The Green Bay Packers’ regular season-opener against the 49ers is less than two weeks away. But the fantasy season is already going strong, with millions of football fans across America already holding drafts for their beloved fake sport.
Many people already know of the Packer fantasy studs, like Aaron Rodgers, Greg Jennings, Jordy Nelson and Jermichael Finley. All four of those guys are going to put up monster numbers for their respective positions.
But here are five other pieces of the Packer puzzle that are either getting too much or not enough attention for their fantasy services.
(All stats credit to www.pro-football-reference.com)
Cobb only caught 25 passes for 375 yards and one touchdown last year, but he also returned a punt and a kickoff for a touchdown.
He’s a small wide receiver at 5'10", but what he lacks in size, he makes up for in speed and athleticism. He’s lightning quick and has big-play capability written all over him, as evidenced by the two return touchdowns in his rookie campaign.
Cobb is officially about the fourth or fifth wide receiver on the depth chart, but the Packers will likely use him a lot more in their offense. Expect him to see screens, quick slants and other plays of that sort to unleash his athleticism in the open field.
He very well could turn into DeSean Jackson 2.0 (talent wise)—Jackson’s best fantasy season to date was in his sophomore year.
I’m not saying that you should pick Driver as your third wide receiver or even your fourth for that matter. But in a deep league, Driver could be a solid bench option.
Yes, his receiving yards have seen better days; he’s only accumulated 1010 the past two years combined. But do you know which stat of Driver’s has stayed consistent? That would be touchdowns.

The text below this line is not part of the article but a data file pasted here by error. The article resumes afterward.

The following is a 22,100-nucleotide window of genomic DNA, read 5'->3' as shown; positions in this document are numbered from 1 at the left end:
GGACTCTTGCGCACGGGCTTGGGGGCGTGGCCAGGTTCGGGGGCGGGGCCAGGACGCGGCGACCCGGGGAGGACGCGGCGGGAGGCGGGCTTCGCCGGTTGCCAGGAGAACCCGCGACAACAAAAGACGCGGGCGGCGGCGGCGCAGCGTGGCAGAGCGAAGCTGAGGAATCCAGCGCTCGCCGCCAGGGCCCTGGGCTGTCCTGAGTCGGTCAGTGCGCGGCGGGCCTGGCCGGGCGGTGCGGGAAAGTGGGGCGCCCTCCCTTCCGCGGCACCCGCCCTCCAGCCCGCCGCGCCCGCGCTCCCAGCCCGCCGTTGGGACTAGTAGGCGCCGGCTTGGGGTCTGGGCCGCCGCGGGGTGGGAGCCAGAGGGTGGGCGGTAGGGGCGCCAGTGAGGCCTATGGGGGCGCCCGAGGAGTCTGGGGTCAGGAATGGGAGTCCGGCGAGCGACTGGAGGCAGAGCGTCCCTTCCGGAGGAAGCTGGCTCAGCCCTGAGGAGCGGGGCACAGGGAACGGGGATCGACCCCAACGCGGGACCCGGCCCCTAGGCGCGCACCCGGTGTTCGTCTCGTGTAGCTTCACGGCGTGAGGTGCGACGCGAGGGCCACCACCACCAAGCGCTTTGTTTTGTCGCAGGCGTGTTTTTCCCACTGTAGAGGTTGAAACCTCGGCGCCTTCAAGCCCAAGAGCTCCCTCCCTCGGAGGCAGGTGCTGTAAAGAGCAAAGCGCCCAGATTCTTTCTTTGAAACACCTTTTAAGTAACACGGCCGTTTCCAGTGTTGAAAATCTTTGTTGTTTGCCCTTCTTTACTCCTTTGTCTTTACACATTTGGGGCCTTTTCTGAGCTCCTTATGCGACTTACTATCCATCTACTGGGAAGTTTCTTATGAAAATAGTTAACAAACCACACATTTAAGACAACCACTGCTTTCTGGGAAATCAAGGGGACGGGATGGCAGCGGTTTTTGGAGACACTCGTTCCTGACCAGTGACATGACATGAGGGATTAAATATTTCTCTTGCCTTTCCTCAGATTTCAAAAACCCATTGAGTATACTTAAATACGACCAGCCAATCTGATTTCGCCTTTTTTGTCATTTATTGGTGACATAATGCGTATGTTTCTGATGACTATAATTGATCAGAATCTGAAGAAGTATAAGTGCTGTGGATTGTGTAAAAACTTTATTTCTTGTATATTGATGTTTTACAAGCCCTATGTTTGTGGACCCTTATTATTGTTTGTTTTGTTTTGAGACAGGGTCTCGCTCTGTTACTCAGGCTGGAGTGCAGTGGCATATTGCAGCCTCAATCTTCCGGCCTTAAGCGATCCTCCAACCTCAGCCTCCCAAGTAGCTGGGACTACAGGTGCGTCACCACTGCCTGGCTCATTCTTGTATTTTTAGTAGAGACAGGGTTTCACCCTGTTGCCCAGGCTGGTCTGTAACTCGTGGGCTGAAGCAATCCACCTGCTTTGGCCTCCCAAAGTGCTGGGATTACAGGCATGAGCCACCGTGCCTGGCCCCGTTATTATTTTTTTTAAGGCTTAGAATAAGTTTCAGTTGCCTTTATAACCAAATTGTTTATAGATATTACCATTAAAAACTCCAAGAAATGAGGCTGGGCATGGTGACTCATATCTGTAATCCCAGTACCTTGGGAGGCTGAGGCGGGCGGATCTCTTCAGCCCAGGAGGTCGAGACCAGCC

Over the past three years, Driver has caught 16 touchdown passes, which is just over five per season. That’s not a glaring stat by any means, but right now Driver is not even in ESPN’s top 165 wide receiver options for fantasy football. Ten of the top 165 don’t even have teams right now.
Driver is at least worthy of a bench spot in deep leagues.
Here’s the argument for Crosby. The 2011 season was his best one to date. He had never eclipsed the 80 percent mark until last year, and he ended up with an 85.7 success rate, all the while hitting 68 of 69 PAT attempts. His next highest amount of PAT conversions was 48 before last year. With such a high-powered offense, all the PATs add up very quickly.
But here’s why I would be wary of taking Crosby. With the Packers scoring so many touchdowns, Crosby’s field goal attempts were at a career low in 2011, and he only kicked three attempts from 50 yards or more, which was also a career low. He’s racking up all the one-pointers, but he’s not getting any of the long looks. The Packers offense is too strong.
Plus, he has to deal with new wind currents this year. The renovations of Lambeau Field have changed the structure of the stadium, resulting in new wind patterns. Crosby has already struggled with the change, and it will take some time for him to fully adjust.
Crosby is not a bad fantasy option, but he’s not the second-best kicking option, either.
The Packers defense was awful in 2011. The unit ranked dead last in total yards allowed, and it broke the NFL record for passing yards allowed in a season.
Still, the defense ranked 19th in points allowed. Fantasy points are not rewarded to defenses for yards allowed, they are for points allowed.
Points are also awarded for takeaways, and that’s where the Packers thrive. The defense led the league in interceptions by eight and tied for first in total turnovers forced.
The defense’s weakest point last season was its pass rush, but rookies Nick Perry and Jerel Worthy have both performed well in the preseason and should help patch up that problem.
The aforementioned Randall Cobb headlines the special teams unit, and he should provide the unit with a few return touchdowns.
Benson won’t get the touches he did in Cincinnati, but the newly-acquired running back has rushed for over 1000 yards each of his past three seasons. He has also only missed four games in those three seasons. With the health history of other Green Bay running backs like James Starks and Alex Green, Benson’s durability should almost guarantee that he will get the largest workload of all the Green Bay backs.
Benson provides another aspect that the Packers haven’t seen in awhile—a goal line running back. Fullback John Kuhn had the strength, but Benson’s combination of strength and vision should result in many punch-in goal line situations.